The Regrets of Willy Loman – Death of a Salesmen critical response

In the novel Death of a Salesman by Arthur Miller, develops the idea that when individuals are faced with the reality that they cannot accept, they run away from reality and find solace in illusion because In the comfort of illusion they would become so immersed that they would reject and become blind to the reality in front of them. The general argument made by Arthur Miller in Death of a Salesman is that the illusion that one makes for themselves is harder to escape, because the reality that would greet them would be the very reason that caused the need for the illusion in the first place. Specifically, Arthur Miller argues that Willy, in an attempt to feel as if he achieved the American dream, is no longer able to tell illusion from reality, when really he can’t accept the current situation. After spending his life in what was considered the American dream, with a happy family and being good at his job, Willy is met with the failure of the unrealistic expectations of the dream in his old age. The consequence of not being able to accept such a reality is causing Willy to go down a downward spiral in which the play focuses on.


Miller uses Willy in his old age to demonstrate the unrealisticness the American dream has, he shows how the dream affects Willy and his family and how failure made things much worse. Unable to accept the way his life was going, Willy runs away to find solace in illusions in a desperate attempt to feel as though he was not a failure. In one of his first illusions that Willy experiences we see him with Biff and Happy and hear him say Don’t say? Tell you a secret, boys. Don’t breathe it to a soul. Someday I’ll have my own business, and I’ll never have to leave home any more.”(18) In this first flashback it shows how perfect Willy’s life seemed to him when  he felt as if he was achieving the American Dream. It is at this point of the play that his road towards failure begins. The scene in which Willy and Linda discuss their bills shows the deep dissatisfaction that is growing in Willy of being unable to fulfill the American Dream. This is because progress is the basis of the American dream and the bills he has to pay is inhibiting his “road to success”. In the present, his dream of owning a business has failed and in his old age the company he worked at for decades values him less. Even when Willy experiences the reality of the American dream, he still feels like a failure for not achieving it.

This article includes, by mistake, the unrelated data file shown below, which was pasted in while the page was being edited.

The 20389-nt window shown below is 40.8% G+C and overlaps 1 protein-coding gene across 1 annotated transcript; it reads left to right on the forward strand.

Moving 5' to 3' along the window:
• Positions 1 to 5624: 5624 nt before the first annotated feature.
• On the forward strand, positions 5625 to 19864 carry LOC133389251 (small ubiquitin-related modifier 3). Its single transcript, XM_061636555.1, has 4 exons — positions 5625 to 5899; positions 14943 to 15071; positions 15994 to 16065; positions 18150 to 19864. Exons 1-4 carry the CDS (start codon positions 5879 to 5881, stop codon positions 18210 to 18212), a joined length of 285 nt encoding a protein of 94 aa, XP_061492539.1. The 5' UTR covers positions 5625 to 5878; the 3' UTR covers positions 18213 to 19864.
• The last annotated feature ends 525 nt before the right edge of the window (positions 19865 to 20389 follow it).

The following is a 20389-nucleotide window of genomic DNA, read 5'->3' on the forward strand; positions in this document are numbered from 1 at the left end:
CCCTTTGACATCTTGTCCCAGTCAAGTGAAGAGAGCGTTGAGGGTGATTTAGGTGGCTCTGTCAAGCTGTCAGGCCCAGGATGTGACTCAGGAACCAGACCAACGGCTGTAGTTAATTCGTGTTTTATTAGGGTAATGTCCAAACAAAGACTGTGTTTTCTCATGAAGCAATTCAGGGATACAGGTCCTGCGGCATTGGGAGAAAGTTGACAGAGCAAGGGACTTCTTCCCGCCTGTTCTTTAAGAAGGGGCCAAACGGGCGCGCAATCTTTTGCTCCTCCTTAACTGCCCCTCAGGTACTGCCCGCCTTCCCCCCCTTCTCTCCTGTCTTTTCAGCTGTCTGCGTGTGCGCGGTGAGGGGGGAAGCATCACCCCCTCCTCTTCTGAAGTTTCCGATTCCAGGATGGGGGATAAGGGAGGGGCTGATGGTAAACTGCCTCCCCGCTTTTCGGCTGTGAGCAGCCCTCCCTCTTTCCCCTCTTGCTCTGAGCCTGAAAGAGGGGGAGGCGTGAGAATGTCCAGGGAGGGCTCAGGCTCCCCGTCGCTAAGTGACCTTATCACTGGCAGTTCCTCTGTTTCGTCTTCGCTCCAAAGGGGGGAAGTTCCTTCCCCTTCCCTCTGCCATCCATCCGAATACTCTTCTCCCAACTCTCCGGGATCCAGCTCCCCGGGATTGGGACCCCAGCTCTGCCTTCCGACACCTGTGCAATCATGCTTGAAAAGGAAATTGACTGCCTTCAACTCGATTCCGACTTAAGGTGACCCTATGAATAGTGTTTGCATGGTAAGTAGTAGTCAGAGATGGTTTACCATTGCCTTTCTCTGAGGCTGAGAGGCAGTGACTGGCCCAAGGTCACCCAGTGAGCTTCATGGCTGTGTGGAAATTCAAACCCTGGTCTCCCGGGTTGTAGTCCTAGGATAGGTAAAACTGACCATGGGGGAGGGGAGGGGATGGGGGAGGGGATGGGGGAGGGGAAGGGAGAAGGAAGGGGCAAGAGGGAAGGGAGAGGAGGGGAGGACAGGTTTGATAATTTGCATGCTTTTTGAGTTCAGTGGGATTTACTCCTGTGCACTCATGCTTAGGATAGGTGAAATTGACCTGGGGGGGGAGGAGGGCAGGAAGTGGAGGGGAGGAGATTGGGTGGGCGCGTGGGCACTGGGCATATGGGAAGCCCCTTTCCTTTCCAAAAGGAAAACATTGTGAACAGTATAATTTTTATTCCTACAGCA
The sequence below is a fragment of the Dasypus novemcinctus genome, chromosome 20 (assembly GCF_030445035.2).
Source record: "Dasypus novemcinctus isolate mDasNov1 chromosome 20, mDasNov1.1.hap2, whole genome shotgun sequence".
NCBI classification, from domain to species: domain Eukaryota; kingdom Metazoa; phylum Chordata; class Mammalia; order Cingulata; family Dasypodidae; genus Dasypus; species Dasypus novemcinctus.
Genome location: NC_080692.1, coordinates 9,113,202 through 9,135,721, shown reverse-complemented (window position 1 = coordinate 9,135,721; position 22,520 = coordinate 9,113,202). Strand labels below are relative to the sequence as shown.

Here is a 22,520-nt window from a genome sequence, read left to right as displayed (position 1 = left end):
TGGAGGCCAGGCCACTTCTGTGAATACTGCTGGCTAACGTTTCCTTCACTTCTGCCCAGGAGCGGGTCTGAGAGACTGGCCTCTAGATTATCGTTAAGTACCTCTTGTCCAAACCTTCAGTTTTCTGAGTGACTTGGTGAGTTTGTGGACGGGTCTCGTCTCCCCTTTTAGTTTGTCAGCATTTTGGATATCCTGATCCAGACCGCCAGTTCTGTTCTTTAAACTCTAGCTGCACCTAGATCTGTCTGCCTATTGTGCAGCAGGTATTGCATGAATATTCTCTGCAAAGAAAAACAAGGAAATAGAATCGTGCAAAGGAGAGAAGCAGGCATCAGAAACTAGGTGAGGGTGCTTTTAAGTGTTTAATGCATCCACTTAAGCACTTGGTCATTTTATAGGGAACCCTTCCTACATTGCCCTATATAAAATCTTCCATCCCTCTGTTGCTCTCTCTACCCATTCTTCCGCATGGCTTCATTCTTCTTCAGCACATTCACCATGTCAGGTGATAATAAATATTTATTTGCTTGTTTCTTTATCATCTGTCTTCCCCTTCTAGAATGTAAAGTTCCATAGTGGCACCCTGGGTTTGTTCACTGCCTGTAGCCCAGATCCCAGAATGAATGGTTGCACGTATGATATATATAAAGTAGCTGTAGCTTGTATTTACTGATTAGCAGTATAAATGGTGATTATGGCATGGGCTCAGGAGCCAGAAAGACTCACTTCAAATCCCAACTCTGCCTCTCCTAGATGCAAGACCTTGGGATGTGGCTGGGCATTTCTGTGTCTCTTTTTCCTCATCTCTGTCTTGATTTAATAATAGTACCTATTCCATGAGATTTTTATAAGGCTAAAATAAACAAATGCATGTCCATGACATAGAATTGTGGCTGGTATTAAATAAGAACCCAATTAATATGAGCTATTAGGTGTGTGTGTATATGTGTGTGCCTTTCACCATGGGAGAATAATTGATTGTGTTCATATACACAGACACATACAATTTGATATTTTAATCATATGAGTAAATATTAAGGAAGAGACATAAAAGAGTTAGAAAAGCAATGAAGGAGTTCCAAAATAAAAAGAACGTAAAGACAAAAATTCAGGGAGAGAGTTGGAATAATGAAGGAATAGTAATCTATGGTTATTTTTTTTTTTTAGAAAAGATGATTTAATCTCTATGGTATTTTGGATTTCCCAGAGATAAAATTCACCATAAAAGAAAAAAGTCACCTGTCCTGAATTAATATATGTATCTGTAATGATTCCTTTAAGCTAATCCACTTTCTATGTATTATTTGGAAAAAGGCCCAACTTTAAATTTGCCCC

When Willy goes to ask Howard for a desk job, he is rejected and fired from his job after Howard sees how unstable he is. After having time for himself in Howard’s office WIlly immerses himself in another flashback where he says, “Yeah, heh? When this game is over, Charley, you’ll be laughing out of the other side of your face. They’ll be calling him another Red Grange. Twenty-five thousand a year.”(68) This quote was said by Willy to Charley after he made a joke about Biff’s game. This is a classic example of Willy running away from reality and the moment he is reliving is one he considers being the closest to achieving the American dream. In this quote we see how Willy views Charley as being inferior to him and yet in the present he is asking Charley for money, but rejecting his job offer. In an attempt to forget the fact that he is a failure Willy tries to keep the sense of superiority that he previously felt over Charley. The fact that he does this shows the desperation that Willy is willing to do anything to achieve his American dream. This could be seen as the personification of the expression of “to refuse a toast, to be forced to drink a forfeit” said as a chinese proverb. The meaning is that instead of taking the way out he was offered, Willy instead put the final nail in the coffin he has made for himself.


It is at night at this event that Willy is forced into a confrontation with Biff. Having enough with the scorn and disillusionment of his father Biff confronts Willy of the truth of the past and his expectations of his family. We learn that Biff blames his father for cheating on his mother and the fact of how he enforced the idea of Biff being better than everyone else that has led to the current predicament of him. He goes on to show the unrealistic expectations that Willy has of the family and says, “Will you let me go, for Christ’s sake? Will you take that phony dream and burn it before some- thing happens?” (106) This is the climax of the story as this is where Biff breaks down and confronts his father with the fact that he is constantly living in the past and is unable to accept the present he is currently living in. He shows how deep his love is for Willy, but Willy is unable to hear what Biff was really saying. He only interprets that Biff likes him and goes to take his final drive into the night accompanied by Ben. 


Willy wouldn’t have chosen to chase his dream in death if he only looked and accepted the reality that was right before his eyes, which he is unable to because the illusion he made for himself felt more real than the reality he was living in. Through this key event in Death of a Salesman, Arthur Miller conveys his idea that when an individual creates a reality which they like more than the original there’s no going back. Although illusion will forever remain that illusion it is still more preferable to the reality one is forced to escape from. Relying on illusion to achieve your dreams will never do anything to inhibit your life in pursuit of your dream; it will only disconnect you from reality to the point of no return.

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